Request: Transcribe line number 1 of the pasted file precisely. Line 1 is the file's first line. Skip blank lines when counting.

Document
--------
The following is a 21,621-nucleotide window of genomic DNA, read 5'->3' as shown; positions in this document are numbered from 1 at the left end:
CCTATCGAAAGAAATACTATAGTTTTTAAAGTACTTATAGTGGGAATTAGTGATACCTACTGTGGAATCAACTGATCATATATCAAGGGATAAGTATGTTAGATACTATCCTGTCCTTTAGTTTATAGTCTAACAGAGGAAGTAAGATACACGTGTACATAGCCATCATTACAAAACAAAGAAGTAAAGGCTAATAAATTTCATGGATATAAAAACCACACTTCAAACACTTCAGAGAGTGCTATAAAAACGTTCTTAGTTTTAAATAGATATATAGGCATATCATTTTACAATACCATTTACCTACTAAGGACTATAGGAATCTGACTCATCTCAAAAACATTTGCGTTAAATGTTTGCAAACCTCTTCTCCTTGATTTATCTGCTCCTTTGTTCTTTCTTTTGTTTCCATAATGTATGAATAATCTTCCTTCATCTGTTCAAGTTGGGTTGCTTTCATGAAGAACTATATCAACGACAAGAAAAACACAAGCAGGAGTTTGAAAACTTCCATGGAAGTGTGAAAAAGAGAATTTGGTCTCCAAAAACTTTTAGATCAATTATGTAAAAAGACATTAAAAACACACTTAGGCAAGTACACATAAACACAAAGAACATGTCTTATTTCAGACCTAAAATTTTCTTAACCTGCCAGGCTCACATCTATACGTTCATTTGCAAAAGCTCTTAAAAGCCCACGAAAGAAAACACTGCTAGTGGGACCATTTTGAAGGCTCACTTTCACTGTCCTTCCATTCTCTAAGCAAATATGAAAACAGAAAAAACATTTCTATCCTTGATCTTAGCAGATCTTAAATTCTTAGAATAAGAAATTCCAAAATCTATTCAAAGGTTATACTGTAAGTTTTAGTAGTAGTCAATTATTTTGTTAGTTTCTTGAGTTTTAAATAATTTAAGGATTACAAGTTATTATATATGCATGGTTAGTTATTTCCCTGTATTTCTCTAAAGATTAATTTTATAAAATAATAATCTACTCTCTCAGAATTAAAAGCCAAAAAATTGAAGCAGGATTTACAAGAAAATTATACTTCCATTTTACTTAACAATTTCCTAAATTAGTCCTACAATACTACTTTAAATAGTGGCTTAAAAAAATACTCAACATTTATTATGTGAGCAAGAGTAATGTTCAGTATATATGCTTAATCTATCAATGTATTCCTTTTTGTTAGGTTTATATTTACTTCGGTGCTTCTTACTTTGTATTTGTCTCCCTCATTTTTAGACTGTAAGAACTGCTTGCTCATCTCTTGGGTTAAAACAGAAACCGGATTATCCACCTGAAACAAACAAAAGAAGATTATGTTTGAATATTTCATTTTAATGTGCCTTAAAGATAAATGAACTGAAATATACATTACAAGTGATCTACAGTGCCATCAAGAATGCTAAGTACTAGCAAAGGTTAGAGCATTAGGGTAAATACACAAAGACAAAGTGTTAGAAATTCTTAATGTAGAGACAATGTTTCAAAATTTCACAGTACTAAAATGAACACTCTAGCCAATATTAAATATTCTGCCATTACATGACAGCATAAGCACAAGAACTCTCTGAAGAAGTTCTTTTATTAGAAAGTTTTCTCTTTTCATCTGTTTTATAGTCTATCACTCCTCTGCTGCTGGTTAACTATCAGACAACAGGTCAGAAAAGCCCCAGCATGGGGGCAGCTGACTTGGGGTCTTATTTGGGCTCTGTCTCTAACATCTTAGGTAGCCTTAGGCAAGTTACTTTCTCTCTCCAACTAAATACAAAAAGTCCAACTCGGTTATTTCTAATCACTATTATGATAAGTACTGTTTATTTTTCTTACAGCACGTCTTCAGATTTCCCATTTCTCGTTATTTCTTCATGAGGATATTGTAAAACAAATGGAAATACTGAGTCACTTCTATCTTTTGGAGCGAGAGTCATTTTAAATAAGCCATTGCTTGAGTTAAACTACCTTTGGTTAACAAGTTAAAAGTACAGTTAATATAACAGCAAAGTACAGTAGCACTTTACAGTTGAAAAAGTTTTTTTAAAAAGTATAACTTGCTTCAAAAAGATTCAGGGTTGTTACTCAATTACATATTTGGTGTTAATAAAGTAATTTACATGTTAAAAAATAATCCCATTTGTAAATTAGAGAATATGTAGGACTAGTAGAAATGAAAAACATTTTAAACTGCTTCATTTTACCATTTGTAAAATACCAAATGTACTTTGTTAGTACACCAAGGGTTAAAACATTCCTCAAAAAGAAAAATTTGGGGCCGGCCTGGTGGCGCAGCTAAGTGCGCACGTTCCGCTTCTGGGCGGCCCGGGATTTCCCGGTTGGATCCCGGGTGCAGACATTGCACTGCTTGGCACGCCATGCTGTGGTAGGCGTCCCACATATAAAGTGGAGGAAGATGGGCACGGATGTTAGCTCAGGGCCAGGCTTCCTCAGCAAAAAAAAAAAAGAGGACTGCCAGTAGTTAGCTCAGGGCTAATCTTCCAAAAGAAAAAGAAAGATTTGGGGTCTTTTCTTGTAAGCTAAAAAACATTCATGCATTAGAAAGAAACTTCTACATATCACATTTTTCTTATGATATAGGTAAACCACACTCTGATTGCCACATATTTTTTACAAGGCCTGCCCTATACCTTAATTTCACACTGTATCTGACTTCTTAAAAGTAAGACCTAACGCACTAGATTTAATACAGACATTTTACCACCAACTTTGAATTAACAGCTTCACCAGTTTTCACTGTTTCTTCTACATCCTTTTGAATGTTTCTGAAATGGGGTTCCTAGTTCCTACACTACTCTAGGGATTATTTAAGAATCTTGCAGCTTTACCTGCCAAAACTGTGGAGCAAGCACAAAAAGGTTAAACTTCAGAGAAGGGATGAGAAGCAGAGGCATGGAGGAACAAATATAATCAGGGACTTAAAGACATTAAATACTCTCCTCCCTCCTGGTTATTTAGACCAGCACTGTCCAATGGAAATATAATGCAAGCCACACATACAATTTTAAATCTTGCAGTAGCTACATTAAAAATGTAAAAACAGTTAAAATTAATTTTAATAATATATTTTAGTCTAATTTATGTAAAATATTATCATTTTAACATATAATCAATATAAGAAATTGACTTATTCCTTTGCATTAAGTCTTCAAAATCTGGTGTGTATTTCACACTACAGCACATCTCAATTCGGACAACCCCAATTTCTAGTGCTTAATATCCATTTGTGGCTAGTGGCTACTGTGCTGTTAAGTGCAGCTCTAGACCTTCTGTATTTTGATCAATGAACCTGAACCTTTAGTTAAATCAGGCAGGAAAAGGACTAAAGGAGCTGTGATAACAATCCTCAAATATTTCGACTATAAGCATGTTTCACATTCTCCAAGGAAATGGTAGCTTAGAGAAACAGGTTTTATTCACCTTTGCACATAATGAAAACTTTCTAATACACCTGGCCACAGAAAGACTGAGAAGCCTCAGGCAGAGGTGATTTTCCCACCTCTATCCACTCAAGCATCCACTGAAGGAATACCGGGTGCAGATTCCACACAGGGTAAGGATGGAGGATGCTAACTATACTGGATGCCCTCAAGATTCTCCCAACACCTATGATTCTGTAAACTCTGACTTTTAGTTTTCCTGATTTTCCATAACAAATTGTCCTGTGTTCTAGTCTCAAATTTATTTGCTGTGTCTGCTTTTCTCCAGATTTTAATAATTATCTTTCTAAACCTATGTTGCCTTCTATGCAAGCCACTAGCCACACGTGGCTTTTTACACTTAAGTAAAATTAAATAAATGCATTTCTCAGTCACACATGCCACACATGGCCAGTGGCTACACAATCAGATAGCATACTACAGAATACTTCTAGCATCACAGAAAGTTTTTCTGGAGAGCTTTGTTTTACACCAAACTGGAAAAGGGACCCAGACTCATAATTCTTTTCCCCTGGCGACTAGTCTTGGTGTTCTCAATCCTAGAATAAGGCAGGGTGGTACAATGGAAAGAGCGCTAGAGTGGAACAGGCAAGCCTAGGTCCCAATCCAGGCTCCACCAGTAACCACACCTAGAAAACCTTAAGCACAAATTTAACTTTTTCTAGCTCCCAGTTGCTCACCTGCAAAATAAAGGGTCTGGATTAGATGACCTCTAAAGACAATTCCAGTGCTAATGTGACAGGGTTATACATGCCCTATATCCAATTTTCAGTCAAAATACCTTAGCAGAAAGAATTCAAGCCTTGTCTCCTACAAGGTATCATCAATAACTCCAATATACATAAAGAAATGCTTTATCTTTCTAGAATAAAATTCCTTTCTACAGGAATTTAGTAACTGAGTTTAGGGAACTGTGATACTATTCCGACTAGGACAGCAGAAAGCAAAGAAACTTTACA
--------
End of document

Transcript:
The following is a 21,621-nucleotide window of genomic DNA, read 5'->3' as shown; positions in this document are numbered from 1 at the left end: